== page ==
• 3 cloves of garlic
  • 500 gr. of minced meat
  • a shot of wine or cognac
  • 1 grated tomato
  • 1 cup of tomato sauce
  • 1 tbsp. of tomato paste
  • 1 stick of cinnamon
  • 1 bayleaf
  • 1 tbsp. of oregano
  • 1 tbsp. of thyme
  • ¼ tsp. of pepper
  • Salt to taste
  • 1 cube of beef stock
  • ½ cup of parsley
  • 2 cups of milk
  • 1 cup of water
  • 6 level tbsp. of butter
  • 14 level tbsp. of flour
  • ½ cup of grated cheese
  • 2 eggs
  • 1 tsp. of nutmeg
  • Salt and pepper to taste


  • Preheat the oven to 180 °C
  • Peel and cut the potatoes into narrow round slices about 1 cm thick.
  • Place them raw at the bottom of the oven tray to make sure you have cut enough.
  • Leave the potatoes in water until you are ready to fry.
  • Wash the aubergines, remove 4 strips of the skin across the length of each aubergine to make it less bitter. Also cut into long and narrow round slices about 1 cm thick.
  • Place them in oven tray to make sure you have enough and then place them in a bowl with water until you’re ready to fry.
  • Follow the same procedure for the zucchini.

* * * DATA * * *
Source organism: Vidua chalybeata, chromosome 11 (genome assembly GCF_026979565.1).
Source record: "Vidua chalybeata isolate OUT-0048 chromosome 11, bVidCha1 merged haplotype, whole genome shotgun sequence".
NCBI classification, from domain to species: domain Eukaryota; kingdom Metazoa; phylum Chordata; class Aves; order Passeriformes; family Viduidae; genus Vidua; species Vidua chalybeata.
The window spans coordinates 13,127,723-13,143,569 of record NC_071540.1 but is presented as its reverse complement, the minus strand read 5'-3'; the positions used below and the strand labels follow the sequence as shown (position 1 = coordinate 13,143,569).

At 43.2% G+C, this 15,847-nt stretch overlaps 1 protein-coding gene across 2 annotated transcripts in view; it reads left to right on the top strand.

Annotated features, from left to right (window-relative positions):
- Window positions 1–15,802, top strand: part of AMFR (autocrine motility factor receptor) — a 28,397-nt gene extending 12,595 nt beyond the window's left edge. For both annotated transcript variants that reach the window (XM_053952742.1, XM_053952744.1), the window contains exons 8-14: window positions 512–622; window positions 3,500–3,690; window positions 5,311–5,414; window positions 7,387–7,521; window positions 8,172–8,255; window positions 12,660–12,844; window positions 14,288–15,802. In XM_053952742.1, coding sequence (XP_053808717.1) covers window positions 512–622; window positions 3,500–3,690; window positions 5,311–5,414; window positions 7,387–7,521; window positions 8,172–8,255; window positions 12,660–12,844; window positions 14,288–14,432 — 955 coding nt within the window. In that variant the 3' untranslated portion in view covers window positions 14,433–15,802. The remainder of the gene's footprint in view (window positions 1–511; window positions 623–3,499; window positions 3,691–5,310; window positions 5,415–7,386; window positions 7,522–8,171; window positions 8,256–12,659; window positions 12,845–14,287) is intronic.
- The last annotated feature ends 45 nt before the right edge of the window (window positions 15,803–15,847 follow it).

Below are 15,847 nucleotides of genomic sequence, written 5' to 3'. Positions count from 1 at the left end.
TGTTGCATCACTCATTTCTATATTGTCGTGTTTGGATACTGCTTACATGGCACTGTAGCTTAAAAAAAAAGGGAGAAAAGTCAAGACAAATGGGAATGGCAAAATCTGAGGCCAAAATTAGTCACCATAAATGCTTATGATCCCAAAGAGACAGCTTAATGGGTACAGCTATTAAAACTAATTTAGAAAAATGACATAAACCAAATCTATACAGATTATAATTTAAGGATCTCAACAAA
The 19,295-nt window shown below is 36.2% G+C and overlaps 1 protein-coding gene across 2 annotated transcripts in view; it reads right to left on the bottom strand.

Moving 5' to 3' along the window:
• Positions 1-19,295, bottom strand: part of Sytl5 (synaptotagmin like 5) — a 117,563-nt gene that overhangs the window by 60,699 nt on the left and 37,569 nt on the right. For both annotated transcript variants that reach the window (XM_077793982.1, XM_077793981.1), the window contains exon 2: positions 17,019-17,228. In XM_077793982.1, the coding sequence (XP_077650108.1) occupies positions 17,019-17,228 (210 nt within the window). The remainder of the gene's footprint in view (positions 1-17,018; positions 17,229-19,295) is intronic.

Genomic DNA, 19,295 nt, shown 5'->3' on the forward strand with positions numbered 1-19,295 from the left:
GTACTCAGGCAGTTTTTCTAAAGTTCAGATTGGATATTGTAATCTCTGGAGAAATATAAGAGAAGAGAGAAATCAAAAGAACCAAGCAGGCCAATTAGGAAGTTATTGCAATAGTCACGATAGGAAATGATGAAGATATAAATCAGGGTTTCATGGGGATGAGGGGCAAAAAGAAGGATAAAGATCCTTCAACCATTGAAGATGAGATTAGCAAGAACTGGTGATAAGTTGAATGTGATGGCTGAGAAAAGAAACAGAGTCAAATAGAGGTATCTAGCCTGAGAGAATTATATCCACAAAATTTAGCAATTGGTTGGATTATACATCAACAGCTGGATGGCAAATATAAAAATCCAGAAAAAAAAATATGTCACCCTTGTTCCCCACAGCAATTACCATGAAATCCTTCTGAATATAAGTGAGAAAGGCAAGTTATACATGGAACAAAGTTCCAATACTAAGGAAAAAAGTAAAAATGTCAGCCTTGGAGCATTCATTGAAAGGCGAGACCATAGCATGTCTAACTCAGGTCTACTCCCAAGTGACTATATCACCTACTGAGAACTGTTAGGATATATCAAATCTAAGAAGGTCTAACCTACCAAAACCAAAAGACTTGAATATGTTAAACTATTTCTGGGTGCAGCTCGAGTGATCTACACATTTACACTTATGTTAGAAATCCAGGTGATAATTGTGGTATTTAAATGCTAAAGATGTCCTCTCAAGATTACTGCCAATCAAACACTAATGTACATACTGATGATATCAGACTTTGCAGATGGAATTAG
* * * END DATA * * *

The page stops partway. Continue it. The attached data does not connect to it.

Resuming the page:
• Add enough sunflower oil in a frying pan, preheat and start frying the potatoes, first, continue with the zucchini and end with the eggplants (for them not to stain the frying oil).
  • Remember to add extra oil as needed, especially because aubergines tend to absorb a lot of oil during the frying procedure.
  • Once all the vegetables have been fried, remove the excess of oil using paper towel and get ready to prepare the meat sauce.

    Meat Sauce:
  • Place ½ cup of olive oil into a pan, add the diced onion, salt to taste, and let them cook until they’re slightly brown.
  • Add the chopped garlic and when it is slightly golden add the minced meat.
  • When you add the minced meat make sure you thoroughly separate it into smaller pieces so that there are no big chunks of meat visible.
  • Incorporate the tomato paste and add a shot of wine or cognac to enhance the taste.
  • Once the alcohol evaporates, add the grated tomato, the cinnamon stick, and let all cook for a couple of minutes, no more.